I recently watch this lecture by Prof. Richard Sapolsky of Stanford. Although it's really worth watching, I'll summarize as follows: Even certain deleterious genes may be advantageous when not fully expressed. While full expression of these genes may be traumatically debilitating to a small percentage of the population there are often many family members that benefit from having these genes without them being fully expressed.
He goes on to say that family members of people suffering from schizophrenia can exhibit schizotypal personality - a propensity for 'magical thinking'. He ties this in with shamanism throughout human development. Furthermore, he suggest that a genetic basis for OCD may actually be advantageous when not fully expressed, giving people a propensity for compulsive behavior during times of anxiety. He suggests that an example of such expression might be an overwhelming need to ritualize the process of submitting an application (perfectly organized desk, labeled envelope, checking the mail box 3 times) when results are crucial.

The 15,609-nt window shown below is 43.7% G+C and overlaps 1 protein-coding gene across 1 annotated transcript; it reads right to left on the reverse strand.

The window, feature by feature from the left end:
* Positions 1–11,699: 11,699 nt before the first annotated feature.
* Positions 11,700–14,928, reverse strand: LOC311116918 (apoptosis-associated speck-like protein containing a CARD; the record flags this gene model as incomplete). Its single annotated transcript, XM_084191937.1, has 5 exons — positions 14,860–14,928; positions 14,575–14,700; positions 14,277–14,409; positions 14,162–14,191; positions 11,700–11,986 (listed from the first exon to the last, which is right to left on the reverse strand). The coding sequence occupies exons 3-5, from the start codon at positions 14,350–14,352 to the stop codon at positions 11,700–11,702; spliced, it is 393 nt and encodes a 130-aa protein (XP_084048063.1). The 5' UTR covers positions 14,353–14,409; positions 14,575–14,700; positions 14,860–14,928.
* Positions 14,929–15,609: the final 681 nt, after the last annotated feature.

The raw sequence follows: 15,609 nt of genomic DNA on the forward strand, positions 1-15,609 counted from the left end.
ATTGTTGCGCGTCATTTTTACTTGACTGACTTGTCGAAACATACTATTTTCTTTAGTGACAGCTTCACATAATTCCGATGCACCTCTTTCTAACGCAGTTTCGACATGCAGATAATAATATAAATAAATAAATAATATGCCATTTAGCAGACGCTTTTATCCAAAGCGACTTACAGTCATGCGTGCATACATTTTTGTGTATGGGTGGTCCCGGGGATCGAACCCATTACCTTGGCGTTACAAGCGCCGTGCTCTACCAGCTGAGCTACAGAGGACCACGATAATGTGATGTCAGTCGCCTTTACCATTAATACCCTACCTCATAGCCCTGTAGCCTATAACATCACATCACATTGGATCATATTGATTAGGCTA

Now I've been considering Sapolsky's argument for an evolutionary advantage of ritualistic tendencies in light of Dr. Andy Thompson's theories on the evolutionary origins of religious thought. I think there is a HUGE discussion to be had on the lectures given by these two men.
In particular, I have a pet theory about compulsive/ritualized behavior. The well developed human capacity for deduction may have been advantageous enough to sacrifice some neurological capacity otherwise devoted to memory. Coupled with ritualized behavior (I always leave my keys on the refrigerator), the trade off of recall skill for extra deductive skills might be better offset.
I'm wondering if anyone else has some other ideas as to how a propensity for ritualistic behaviors might be advantageous. In both OCD and religion we often see a focus on cleansing, food preparation/consumption, and entering/exiting places of importance. What do you think?